This video explains how private prisons make their profit by selling their prisoners to other corporations.
A major issue that has been reoccurring among all states is whether or not private prisons save taxpayers money.
Now according to the article Last Resistance, it states how private prisons do save taxpayers money. In fact, private prisons are much more suitable than public prisons, when it comes to safety and cost. The only way for private prions to save money is if the “system” doesn’t get corrupted by the government. If the system does get corrupted by the government, then that’s when these private prisons will become dangerous for the inmates. According to Hakim and Blackstone who conducted this study believe that
“exposing public prisons to greater competition should lead to lower costs and improved performance of both public and private prisons, because the threat of further privatization leads prisons administrators to make more-determined efforts to reduce costs and induces public employees to temper their demands.”
I have to disagree with the article above. Private prisons do not save taxpayer’s money at all! In fact, private prisons cost more to maintain and handle than public prisons. According to Politics.co.uk, only 23% of the prisons budget is spent on private prisons. According to Andrew Neilson, who is the director of campaigns at the Howard League for Penal Reform stated:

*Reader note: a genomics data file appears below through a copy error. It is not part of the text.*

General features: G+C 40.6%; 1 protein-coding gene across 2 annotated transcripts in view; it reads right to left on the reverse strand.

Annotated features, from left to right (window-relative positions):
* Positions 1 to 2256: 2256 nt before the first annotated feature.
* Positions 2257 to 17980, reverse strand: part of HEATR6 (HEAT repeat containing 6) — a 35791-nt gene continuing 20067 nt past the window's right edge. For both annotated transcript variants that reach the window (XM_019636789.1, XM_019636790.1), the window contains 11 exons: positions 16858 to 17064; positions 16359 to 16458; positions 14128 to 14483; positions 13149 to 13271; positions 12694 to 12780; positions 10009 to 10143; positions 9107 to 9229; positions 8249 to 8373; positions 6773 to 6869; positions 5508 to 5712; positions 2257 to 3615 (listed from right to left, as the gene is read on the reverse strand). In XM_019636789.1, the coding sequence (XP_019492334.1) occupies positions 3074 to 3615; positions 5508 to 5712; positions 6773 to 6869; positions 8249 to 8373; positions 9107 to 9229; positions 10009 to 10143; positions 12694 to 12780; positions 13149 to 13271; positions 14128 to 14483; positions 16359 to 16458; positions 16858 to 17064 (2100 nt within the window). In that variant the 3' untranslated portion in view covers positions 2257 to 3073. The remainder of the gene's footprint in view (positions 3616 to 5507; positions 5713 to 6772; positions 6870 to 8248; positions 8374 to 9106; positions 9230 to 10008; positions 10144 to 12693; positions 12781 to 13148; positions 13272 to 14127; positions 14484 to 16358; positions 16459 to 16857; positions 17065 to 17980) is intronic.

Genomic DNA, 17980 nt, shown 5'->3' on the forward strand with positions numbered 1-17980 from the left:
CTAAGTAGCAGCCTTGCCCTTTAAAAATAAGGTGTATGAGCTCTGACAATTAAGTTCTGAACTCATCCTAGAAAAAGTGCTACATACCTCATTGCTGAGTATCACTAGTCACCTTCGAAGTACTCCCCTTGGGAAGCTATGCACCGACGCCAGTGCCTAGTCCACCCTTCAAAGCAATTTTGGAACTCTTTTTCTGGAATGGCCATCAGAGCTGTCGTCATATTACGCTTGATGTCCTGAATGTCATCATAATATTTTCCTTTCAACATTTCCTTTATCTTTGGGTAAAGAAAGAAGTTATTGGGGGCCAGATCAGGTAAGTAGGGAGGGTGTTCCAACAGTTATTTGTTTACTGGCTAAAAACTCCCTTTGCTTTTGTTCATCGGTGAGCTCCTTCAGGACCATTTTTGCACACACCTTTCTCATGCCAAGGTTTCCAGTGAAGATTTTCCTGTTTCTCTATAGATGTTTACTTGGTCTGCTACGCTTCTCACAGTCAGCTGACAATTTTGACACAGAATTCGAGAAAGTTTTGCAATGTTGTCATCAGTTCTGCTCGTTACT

“If the Ministry of Justice is looking at modeling cuts of a further 25% to 40% to the department’s budget, then these figures suggest the solution does not lie in privastising more prisons. Private prisons have driven down cost thanks to their ability to make savings at scale.”
Private prisons are just a cover up to exploit prisoners for a profit. In a study conducted by the University of Wisconsin, it gives a breakdown on how private prisons keep inmates incarcerated longer than they’re supposed to, just so they can increase their profit. Companies really don’t care if private prisons are saving taxpayer’s money or not, as long as they’re making a profit off of these prisoners, they will continue to support private prisons.
Prison labor in the United States can be traced back to the mid 19th century. During the post-Civil War era, many prisoners were hired out to continue the slavery culture. Prison labor in the US continues today, but on a much grander scale.
In the article Enlisting Prison Labor to Close Budget Gaps, the authors argue that prison labor is good for US, economically speaking. ‘“There’s special urgency in prisons these days. As state budgets get constricted, the public is looking for ways to offset the cost of imprisonment.’” Aside from making license plates and picking up litter, prisons have expanded on these services to include tasks such as: painting vehicles, cleaning courthouses, sweeping campsites, cleaning animal carcasses from the road, painting cells, repairing leaking public water tanks and many other. These duties formerly performed by private contractors and government employees are helping the state save money. For instance, in Florida were the budget was cut by $4.6 billion, analyst predict that inmate farming could save about $2.4 million a year.